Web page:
GWC's High-tech Products Are So Versatile That Marketing Them Is Startup's Top Challenge

Wisconsin State Journal

Sunday, July 24, 2005
Judy Newman

Gold may lead a Madison biotech startup company to eventual riches. GWC Technologies is developing instruments that can test potential drug candidates, look for food contamination and identify anthrax, said Tim Burland, president and chief executive officer.

The company also has equipment that can examine metal coatings and lubricant films for quality control, for example, for the computer industry. "Our biggest challenge is that the technology is very, very versatile," Burland said.

Gold dots are the key that allows GWC's SPRimager to analyze molecules, from proteins to toxins, he said.

"This is where life really happens - molecules interacting with each other. We can monitor them without disturbing them," said Burland.

Named after founders Michael Green, Stephen Weibel and Robert Corn, GWC was established in 2000 and already is collaborating with companies in Dane County and in Italy for different uses of its instruments.

Thermo Electron, Fitchburg, plans to start selling a GWC instrument along with one of its own products, in the next few days.

"We've been working with them for a while," said Chris Petty, Thermo Electron's director of spectroscopy. "First, they have great science. And the fact that they're very local, they're people with a good reputation and people we already know ... that's great."

Thermo Electron - formerly Nicolet Instruments - plans to sell the instruments worldwide, he said, and expects many major pharmaceutical companies will buy them for their research labs.
"Understanding how proteins behave is incredibly important in finding how drugs might work in the body to help address those diseases," Petty said.

GWC signed an agreement last month with Neotron, a company in Modena, Italy, that wants to use the SPRimager (surface plasmon resonance) to develop new types of food tests for the European market.

"It validates the technology and shows its versatility," Burland said. The joint effort may devise technology that will identify genetically modified foods as well as food contaminants. "We can use the same instrument for both," he said.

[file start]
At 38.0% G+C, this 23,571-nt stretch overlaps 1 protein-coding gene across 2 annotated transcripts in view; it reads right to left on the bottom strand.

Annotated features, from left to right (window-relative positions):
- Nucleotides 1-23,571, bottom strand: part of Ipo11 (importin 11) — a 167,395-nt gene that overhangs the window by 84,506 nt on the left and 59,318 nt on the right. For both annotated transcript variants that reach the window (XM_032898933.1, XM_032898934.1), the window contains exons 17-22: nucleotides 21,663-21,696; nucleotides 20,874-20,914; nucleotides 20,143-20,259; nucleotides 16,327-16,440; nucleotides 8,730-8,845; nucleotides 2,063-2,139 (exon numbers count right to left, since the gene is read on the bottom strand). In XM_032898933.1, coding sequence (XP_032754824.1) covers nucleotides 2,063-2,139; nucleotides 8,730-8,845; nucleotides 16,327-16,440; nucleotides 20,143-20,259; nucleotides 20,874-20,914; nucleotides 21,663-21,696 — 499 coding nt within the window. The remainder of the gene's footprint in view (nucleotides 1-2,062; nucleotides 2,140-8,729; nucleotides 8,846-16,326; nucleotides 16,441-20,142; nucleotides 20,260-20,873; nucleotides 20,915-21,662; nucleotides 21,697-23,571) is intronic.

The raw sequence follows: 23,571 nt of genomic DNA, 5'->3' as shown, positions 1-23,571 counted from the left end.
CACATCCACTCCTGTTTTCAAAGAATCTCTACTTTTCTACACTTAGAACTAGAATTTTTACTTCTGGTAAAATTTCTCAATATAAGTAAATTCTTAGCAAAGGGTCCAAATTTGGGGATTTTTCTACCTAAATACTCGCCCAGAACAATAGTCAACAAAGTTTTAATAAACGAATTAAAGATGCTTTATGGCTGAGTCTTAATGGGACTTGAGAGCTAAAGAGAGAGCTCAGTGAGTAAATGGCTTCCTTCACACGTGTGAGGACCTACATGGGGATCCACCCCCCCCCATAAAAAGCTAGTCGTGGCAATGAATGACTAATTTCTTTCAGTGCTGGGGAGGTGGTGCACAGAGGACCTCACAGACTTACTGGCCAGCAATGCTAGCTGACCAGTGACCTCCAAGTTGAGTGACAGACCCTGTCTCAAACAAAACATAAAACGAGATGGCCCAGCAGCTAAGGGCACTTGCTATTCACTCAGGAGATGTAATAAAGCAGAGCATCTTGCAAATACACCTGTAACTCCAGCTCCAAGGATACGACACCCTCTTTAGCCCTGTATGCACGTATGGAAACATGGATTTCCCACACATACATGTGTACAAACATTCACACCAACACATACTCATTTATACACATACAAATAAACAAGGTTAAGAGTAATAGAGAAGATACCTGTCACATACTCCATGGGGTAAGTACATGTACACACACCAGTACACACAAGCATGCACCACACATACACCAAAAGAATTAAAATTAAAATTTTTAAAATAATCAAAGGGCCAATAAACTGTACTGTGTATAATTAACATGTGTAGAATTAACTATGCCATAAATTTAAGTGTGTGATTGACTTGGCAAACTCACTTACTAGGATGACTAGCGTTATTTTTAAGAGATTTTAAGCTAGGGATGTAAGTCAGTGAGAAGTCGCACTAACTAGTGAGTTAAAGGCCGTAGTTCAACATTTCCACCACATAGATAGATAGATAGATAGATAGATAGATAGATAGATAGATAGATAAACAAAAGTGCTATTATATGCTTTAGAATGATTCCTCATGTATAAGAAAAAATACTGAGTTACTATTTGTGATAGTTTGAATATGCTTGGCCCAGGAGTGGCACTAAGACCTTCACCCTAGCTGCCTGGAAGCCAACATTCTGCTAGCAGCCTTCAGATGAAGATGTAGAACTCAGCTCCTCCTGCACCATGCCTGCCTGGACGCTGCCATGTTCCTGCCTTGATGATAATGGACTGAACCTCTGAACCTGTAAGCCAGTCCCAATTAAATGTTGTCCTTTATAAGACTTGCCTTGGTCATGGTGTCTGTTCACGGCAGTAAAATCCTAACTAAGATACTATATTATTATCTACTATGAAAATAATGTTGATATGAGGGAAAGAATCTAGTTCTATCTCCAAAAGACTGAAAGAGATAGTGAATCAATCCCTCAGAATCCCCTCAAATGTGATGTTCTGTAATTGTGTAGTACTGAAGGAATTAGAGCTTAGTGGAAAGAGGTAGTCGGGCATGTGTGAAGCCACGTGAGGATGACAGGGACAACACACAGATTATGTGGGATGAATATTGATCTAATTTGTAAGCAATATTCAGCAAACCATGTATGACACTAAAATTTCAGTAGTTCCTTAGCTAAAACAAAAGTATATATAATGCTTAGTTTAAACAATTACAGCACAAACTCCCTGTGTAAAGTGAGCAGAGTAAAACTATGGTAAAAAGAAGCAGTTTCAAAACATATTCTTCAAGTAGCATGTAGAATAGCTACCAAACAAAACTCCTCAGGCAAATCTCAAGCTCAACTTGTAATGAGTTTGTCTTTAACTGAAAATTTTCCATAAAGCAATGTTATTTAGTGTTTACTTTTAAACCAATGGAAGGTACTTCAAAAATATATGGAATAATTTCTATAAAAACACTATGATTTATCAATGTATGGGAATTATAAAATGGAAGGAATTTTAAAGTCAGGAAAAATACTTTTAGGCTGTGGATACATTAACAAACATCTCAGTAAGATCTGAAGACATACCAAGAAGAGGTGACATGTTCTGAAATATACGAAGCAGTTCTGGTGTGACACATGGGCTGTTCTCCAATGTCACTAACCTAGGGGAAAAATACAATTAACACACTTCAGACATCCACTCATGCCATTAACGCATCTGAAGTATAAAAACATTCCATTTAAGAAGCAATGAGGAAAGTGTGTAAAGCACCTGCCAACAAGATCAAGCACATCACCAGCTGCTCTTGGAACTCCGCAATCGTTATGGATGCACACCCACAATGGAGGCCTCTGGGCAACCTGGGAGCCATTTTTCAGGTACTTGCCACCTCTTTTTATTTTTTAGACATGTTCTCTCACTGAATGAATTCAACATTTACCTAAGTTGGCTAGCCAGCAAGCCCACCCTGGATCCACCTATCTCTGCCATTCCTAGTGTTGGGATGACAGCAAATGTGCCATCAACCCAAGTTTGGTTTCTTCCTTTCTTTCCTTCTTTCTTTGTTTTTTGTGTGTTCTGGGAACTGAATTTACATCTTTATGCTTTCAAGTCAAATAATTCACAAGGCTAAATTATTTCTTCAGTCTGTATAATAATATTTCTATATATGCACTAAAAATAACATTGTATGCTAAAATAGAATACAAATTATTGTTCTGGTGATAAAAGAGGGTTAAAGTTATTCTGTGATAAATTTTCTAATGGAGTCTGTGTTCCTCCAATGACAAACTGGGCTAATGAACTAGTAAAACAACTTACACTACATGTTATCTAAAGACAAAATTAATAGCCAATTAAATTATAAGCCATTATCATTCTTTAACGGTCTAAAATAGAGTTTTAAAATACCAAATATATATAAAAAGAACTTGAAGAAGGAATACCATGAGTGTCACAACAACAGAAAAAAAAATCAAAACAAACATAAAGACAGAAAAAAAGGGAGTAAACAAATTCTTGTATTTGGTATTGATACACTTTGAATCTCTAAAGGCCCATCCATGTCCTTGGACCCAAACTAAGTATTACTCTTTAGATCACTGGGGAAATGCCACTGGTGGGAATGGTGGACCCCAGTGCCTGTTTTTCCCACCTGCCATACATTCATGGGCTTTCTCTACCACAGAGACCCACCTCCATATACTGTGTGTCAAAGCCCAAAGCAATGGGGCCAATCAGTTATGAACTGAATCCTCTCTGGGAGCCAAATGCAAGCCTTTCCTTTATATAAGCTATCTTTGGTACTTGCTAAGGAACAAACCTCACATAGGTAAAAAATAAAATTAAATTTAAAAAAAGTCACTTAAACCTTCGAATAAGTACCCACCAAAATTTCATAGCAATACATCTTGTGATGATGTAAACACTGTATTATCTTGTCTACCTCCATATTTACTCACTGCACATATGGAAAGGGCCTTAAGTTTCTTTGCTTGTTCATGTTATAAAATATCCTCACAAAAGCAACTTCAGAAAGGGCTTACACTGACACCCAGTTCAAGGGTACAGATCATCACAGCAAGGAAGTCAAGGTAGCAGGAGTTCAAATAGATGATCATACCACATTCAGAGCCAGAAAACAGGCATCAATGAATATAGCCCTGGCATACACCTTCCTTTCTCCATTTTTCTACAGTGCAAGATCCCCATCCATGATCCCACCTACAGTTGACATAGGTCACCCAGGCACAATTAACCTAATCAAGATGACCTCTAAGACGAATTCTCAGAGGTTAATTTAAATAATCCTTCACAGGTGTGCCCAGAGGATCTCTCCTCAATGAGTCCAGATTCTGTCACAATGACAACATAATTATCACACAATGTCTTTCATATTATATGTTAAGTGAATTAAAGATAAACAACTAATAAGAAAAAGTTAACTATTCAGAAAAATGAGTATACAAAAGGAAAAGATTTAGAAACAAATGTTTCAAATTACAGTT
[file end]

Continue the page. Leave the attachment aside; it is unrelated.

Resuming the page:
The technology is based on research by former UW-Madison chemistry professor Robert Corn. In an e-mail interview, he said he sees the SPRimager as a tool for researchers "who are interested in learning how biological systems operate, communicate and respond at the molecular level."

The instrument also has long-term potential as a diagnostic and detection tool, he said, "such as screening environmental samples for biological agents such as toxins, bacteria and viruses."

Corn, also a co-founder of another Madison biotech, GenTel BioSurfaces, is now a chemistry professor at the University of California- Irvine. He said he left UW-Madison a year ago after 19 years here because he received "an excellent offer" from the Irvine campus "with regards to new funding, salary and new state-of-the-art laboratories that Wisconsin did not match."

GWC, which will remain in Madison, has five employees and space in the basement of the MGE Innovation Center to manufacture its instruments. With annual revenues of about $500,000, the company is breaking even, Burland said. But, he added, it's time to put more effort into marketing the company's products. So GWC is trying to raise about $500,000 in angel financing.

The five-year goal: $20 million a year in sales and about 40 employees, Burland said.

"I hope it will help researchers solve a lot of problems out there - the health of an aging nation, feeding a growing population, (maintaining) the environment," he said.

More information:

GWC Technologies
505 S. Rosa Road
Madison, WI 53719, USA
Tel: 608.441.2720